Goodbye Apple

Since I purchased my first Apple device, an iMac, the world of technology has seen considerable changes. Back then, macOS (known as OS X at the time) was a revolutionary platform that offered an intuitive, consistent, and impressively well-designed experience. Everything seemed to be in its right place, as if Apple had anticipated my every need. But over the years, something has changed.

The last version of macOS I used was Yosemite, and that was the last time I felt that Apple truly cared about its users. With Yosemite, I began to experience slowdowns, system crashes, and compatibility issues. It was as if the magic had faded.

I don’t want to indulge in the usual nostalgic comparisons, saying, “Oh, the good old days of Steve Jobs…” because I believe there are many talented individuals still working at Apple. However, something has changed in the way Apple develops and releases its products. Perhaps political and economic interests are at play, or maybe the passion for perfection has been lost.

When I began to notice these changes, I decided to part ways with Apple and opted for Ubuntu. This marked the beginning of my journey into the world of Linux, where I actively contributed to the development of elementary OS by creating applications and reporting bugs. I felt fulfilled and rediscovered the joy of being part of an open-source community.

However, two years ago, I decided to give Apple another chance. I purchased an iPhone XR, and initially, it felt like coming back home. The Apple ecosystem promised a seamless user experience. But soon enough, I began to encounter vexing issues.

One of the initial disappointments revolved around Bluetooth. I connected my Xiaomi Pods (because not all of us are wealthy) to my iPhone XR, and everything seemed perfect at first. Music sounded great, and the controls worked flawlessly. However, when a call came in, something peculiar happened. The sound was automatically routed to the iPhone’s speaker. Each time, I had to manually answer and then switch back to the Pods, an inconvenience I had never experienced with other smartphones.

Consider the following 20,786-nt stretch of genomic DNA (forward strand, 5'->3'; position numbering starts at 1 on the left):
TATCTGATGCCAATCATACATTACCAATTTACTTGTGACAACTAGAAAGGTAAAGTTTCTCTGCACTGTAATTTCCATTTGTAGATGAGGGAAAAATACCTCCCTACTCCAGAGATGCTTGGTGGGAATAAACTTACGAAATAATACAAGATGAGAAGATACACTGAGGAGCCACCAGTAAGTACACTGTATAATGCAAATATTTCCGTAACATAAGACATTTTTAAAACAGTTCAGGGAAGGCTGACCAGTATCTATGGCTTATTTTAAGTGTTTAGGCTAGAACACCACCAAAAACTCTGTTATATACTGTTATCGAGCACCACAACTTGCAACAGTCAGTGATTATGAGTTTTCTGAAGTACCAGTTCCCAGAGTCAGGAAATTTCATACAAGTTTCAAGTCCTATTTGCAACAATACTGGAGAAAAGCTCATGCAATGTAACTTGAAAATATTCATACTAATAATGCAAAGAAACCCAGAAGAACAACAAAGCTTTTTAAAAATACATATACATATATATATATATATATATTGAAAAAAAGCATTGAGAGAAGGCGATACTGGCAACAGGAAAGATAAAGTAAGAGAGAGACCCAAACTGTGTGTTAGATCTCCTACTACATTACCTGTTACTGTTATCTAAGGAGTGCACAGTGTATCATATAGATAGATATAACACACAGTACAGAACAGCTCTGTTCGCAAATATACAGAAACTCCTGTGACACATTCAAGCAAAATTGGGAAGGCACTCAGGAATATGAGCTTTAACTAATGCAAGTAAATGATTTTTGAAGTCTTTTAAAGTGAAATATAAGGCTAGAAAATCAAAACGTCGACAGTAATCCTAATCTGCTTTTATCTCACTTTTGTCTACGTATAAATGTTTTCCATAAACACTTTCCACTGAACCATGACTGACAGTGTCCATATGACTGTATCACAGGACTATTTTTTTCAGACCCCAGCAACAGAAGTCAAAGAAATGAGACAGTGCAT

Another persistent issue was with the hotspot. Activating it was always uncertain, as the device seemed to disable it on its own without warning, even when I was actively using it. This inconvenience recurred frequently, and when the hotspot turned off by itself, I couldn’t reactivate it immediately. I had to wait for an undefined period before I could turn it back on. Not only that, sometimes it seemed activated, but it didn’t actually work.

The volume control in iOS seemed possessed. At times, the volume button’s response on the keyboard was at maximum even if the volume was set to the minimum or muted. This led to several embarrassing situations, especially in public settings where silence was necessary.

The performance of my iPhone XR, initially excellent, deteriorated progressively. Even common activities like web browsing became a challenge. Tabs in the browser would sometimes freeze, and there was no way to revive them, not even by reloading the page. They became like lifeless frames on the screen. I learned a workaround for this issue: if a tab froze, I had to long-press the address bar, drag it, close the tab, release the address bar, and then open a new one with the same link. It was more of a jungle than a Safari.

The situation worsened further after an accidental drop of my iPhone from just 5 cm in height. While I should take responsibility for the drop, I was surprised by how the device reacted. Initially, the damage seemed limited: two corners were broken, and two small blemishes appeared on the screen. However, the consequences were much more severe than I had anticipated.

After the fall, the battery life of the phone plummeted dramatically, lasting less than half a day with moderate use. But the problems didn’t stop there. Applications began behaving erratically, often crashing. Some apps could freeze up to six times in a row before they could be used again. In some cases, the screen would freeze completely, with no way to reactivate it or turn off the phone. Even seemingly simple tasks, like sending a voice message via Telegram, became impossible due to the app’s continuous crashes. Even native Apple applications, like the Notes app, were prone to issues, especially when using the keyboard’s dictation feature.

Suffice it to say, even though I acknowledge that I should have been more careful, a device in this price range should be able to withstand occasional accidents without suffering such devastating damage and without causing such a marked deterioration in performance and software stability.

With the arrival of iOS 17, I experienced a new set of problems, including overheating and even shorter battery life.

In conclusion, I admire the Apple ecosystem and its interconnectivity among devices. However, it is essential to ensure that everyday functionalities work flawlessly before adding new features and frills.

Recently, I explored alternatives, such as Android 13 on an older Xiaomi Mi Mix 3, and I am considering a Google Pixel 8. I am curious to see how Google tackles the challenge of developing a complete Android experience. I hope that other companies can compete with Apple in terms of device quality and longevity.

In summary, my experience with Apple has been a journey of love, disappointment, and hope for better alternatives. Who knows what the future holds in an ever-evolving technology market.